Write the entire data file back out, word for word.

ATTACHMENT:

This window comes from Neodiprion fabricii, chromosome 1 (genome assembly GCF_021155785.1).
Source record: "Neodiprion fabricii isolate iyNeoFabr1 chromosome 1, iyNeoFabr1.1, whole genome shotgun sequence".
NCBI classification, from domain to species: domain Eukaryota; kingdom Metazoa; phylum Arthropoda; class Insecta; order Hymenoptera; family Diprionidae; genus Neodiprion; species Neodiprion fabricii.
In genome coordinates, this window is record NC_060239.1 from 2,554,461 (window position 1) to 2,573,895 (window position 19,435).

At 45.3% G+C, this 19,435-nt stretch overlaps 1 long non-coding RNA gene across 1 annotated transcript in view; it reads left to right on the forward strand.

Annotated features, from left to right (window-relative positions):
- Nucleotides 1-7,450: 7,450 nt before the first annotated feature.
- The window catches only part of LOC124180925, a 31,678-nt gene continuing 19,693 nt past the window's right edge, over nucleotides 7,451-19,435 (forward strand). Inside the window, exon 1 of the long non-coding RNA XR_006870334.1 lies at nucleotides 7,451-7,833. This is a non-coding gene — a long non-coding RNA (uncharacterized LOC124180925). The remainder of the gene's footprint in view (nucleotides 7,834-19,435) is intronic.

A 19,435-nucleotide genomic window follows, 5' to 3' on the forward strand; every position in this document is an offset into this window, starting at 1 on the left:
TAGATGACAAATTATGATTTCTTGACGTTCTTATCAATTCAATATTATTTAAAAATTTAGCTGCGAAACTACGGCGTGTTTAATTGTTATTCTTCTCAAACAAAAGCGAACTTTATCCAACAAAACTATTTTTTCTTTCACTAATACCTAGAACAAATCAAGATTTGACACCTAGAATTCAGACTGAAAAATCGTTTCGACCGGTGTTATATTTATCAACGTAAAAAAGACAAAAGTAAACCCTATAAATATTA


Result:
This window comes from Neodiprion fabricii, chromosome 1 (genome assembly GCF_021155785.1).
Source record: "Neodiprion fabricii isolate iyNeoFabr1 chromosome 1, iyNeoFabr1.1, whole genome shotgun sequence".
NCBI classification, from domain to species: domain Eukaryota; kingdom Metazoa; phylum Arthropoda; class Insecta; order Hymenoptera; family Diprionidae; genus Neodiprion; species Neodiprion fabricii.
In genome coordinates, this window is record NC_060239.1 from 2,554,461 (window position 1) to 2,573,895 (window position 19,435).

At 45.3% G+C, this 19,435-nt stretch overlaps 1 long non-coding RNA gene across 1 annotated transcript in view; it reads left to right on the forward strand.

Annotated features, from left to right (window-relative positions):
- Nucleotides 1-7,450: 7,450 nt before the first annotated feature.
- The window catches only part of LOC124180925, a 31,678-nt gene continuing 19,693 nt past the window's right edge, over nucleotides 7,451-19,435 (forward strand). Inside the window, exon 1 of the long non-coding RNA XR_006870334.1 lies at nucleotides 7,451-7,833. This is a non-coding gene — a long non-coding RNA (uncharacterized LOC124180925). The remainder of the gene's footprint in view (nucleotides 7,834-19,435) is intronic.

A 19,435-nucleotide genomic window follows, 5' to 3' on the forward strand; every position in this document is an offset into this window, starting at 1 on the left:
TAGATGACAAATTATGATTTCTTGACGTTCTTATCAATTCAATATTATTTAAAAATTTAGCTGCGAAACTACGGCGTGTTTAATTGTTATTCTTCTCAAACAAAAGCGAACTTTATCCAACAAAACTATTTTTTCTTTCACTAATACCTAGAACAAATCAAGATTTGACACCTAGAATTCAGACTGAAAAATCGTTTCGACCGGTGTTATATTTATCAACGTAAAAAAGACAAAAGTAAACCCTATAAATATTA